Damian Lillard, Beno Udrih, LaMarcus Aldridge, Kenyon Martin

Trail Blazers commentators really mad about Scott Brooks benching LaMarcus Aldridge and Damian Lillard

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In the 2012 All-Star Game, LaMarcus Aldridge played fewer than 10 minutes, and he clearly wasn’t pleased with such a reduced role.

Ben Golliver of Blazer’s Edge:

After the game, Aldridge addressed a small group of reporters in the Mixed Zone media area, saying that he was as surprised about his playing time as everyone else. He said multiple times that he “definitely” expected more run.

“8 minutes? 9 minutes? I definitely did… I thought I was going to play more. It’s fine though. I had fun.”

And why should he have been satisfied with so few minutes? Aldridge is an excellent player who’s used to playing more. Of course, all his teammates fit in the same boat, so most of them probably felt that way.

But that doesn’t wipe out Aldridge’s license to want more playing time.

To his credit, though, Aldridge didn’t overblow his dismay. Aldridge, via Golliver:

“It’s cool,” he said. “First All-Star Game. Have the first one behind me. It was an eventful weekend, and now it’s over.”

He said he does not view the playing time he received as a snub on the level of being overlooked for selection to the 2011 All-Star Game.

“I could look at it like that, but I’m not… I had fun talking with the guys and being with the guys. It’s always going to be something. I think with my luck, it’s always something. I’m not going to trip on that. I’m going to go back and try to win games.”

Back in the All-Star Game this season – with the Thunder’s Scott Brooks coaching again, as he did in 2012 – Aldridge played just 13:17. His Trail Blazers teammate, Damian Lillard, saw the court for just 8:44 – even fewer minutes than Aldridge got two years ago.

This time, the complaints coming from Portland aren’t so tempered.

Trail Blazers color commentators Mike Rice Sr. (television) and Antonio Harvey (radio) had harsh words for Brooks (hat tip: Golliver).

Rice:

Harvey:

It’s important to remember Rice and Harvey don’t speak for Aldridge and Lillard, both of whom said they accepted their roles.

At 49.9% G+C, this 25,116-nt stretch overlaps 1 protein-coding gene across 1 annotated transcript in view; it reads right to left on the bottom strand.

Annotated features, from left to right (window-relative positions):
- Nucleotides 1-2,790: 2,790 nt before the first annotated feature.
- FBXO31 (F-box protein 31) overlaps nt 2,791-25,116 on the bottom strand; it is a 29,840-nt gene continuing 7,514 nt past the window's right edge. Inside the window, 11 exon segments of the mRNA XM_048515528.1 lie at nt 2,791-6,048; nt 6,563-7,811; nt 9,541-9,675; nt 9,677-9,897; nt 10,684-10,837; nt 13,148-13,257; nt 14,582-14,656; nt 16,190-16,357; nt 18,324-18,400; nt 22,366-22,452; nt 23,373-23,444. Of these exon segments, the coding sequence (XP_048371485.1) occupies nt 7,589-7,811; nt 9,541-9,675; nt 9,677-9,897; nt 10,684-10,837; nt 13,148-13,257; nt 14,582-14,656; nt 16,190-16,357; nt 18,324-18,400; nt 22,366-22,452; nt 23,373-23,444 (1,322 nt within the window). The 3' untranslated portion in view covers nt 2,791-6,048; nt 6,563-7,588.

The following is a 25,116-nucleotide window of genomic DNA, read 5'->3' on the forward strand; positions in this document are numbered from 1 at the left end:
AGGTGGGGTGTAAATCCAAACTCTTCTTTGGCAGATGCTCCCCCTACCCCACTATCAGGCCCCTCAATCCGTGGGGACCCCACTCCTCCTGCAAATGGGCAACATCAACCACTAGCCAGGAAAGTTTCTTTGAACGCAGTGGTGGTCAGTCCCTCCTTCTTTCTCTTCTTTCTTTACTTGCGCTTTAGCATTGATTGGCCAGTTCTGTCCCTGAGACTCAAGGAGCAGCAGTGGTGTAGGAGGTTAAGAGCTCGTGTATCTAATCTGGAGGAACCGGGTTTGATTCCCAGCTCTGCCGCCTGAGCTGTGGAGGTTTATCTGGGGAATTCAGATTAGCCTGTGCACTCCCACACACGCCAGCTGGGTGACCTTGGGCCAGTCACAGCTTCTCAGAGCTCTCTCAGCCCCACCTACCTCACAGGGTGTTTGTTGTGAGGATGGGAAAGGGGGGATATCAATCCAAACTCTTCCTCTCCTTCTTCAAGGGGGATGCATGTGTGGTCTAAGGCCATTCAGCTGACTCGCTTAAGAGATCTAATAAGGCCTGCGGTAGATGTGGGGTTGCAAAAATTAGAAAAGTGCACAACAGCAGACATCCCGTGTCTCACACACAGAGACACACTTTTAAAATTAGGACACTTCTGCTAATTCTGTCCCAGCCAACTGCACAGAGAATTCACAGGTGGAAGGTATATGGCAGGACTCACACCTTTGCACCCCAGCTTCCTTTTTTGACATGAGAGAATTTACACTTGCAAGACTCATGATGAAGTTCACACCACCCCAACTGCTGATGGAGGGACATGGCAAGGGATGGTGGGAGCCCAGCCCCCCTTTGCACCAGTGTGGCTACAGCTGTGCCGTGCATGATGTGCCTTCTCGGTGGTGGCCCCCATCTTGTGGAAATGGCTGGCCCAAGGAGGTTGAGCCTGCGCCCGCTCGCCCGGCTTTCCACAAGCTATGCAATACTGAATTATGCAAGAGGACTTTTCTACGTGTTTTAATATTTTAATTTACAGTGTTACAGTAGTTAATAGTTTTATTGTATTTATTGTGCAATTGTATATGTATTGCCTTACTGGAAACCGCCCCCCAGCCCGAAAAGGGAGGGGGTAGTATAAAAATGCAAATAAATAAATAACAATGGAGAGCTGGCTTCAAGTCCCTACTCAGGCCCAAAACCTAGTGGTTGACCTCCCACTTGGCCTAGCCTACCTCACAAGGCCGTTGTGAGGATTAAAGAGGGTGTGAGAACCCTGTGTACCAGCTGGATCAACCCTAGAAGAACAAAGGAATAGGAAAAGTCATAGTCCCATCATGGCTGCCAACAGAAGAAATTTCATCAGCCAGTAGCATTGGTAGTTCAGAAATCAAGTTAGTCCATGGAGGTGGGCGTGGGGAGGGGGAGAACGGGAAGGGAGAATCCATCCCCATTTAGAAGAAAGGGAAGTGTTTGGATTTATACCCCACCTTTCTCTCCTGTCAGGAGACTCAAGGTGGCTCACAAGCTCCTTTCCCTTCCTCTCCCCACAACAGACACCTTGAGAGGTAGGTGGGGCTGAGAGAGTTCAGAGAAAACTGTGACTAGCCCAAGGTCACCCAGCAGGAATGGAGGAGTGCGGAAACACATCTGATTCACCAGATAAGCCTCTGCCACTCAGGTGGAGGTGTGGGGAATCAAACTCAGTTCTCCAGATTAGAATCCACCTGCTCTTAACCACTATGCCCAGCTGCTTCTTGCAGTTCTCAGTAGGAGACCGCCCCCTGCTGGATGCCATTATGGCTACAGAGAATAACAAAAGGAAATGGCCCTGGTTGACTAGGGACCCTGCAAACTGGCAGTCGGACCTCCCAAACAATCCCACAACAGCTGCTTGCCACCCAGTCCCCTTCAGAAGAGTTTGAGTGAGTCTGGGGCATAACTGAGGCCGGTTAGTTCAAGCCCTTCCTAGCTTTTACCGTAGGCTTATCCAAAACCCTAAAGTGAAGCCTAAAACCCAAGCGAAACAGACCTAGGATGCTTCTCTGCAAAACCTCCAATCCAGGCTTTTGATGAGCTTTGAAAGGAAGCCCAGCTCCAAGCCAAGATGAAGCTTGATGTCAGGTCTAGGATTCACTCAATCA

Aldridge, via Mike Tokito of The Oregonian:

“I definitely had my opportunity to score,” Aldridge said. “Didn’t make any shots, but I think I played more minutes – what’d I play tonight, 14 minutes? —  I think that’s an All-Star Game high for me. It was fun. The whole weekend was fun. I had fun with the activities and the things for the fans.”

Lillard, via Tokito:

“You’ve got guys that are producing at the same level that I am for my team, but they’ve been here five times already, so they’re going to be on the floor,” Lillard said. “That’s a respect thing. If I’m ever a five-time All-Star, four-time All-Star, and a first-time All-Star came in and played more minutes than me, or finishing the game over me, I’m not going to like that. So I respect it.”

Rice and Harvey are so closely affiliated with the Trail Blazers that their tweets carry weight, and both commentators overreacted. Every single All-Star played fewer minutes Sunday than his season per-game average. Some had to accept greater reductions than others, but everyone took at least some cut. Rice and Harvey would do well to consider that and the fact that Durant and most of the other minutes leaders are better than Aldridge and Lillard. Rice and Harvey just look petty.

Aldridge and Lillard, especially by comparison, look gracious.

Maybe the Trail Blazers – or just Rice and Harvey – are deliberately trying to stir up a rivalry with the Thunder in advance of a possible playoff series. If so, kudos. I’d honestly be more intrigued in that series if Aldridge and Lillard were seeking revenge on Brooks.

But even that bonus would be based on the misguided belief Brooks did something wrong.

Besides, there’s no indication Aldridge and Lillard share Rice’s and Harvey’s anger, anyway.

Zach LaVine edges Aaron Gordon in epic, insane Dunk Contest

Minnesota Timberwolves Zach LaVine slam dunks the ball during the NBA all-star skills competition in Toronto on Saturday, Feb. 13, 2016. (Mark Blinch/The Canadian Press via AP) MANDATORY CREDIT
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TORONTO — That. Was. Amazing.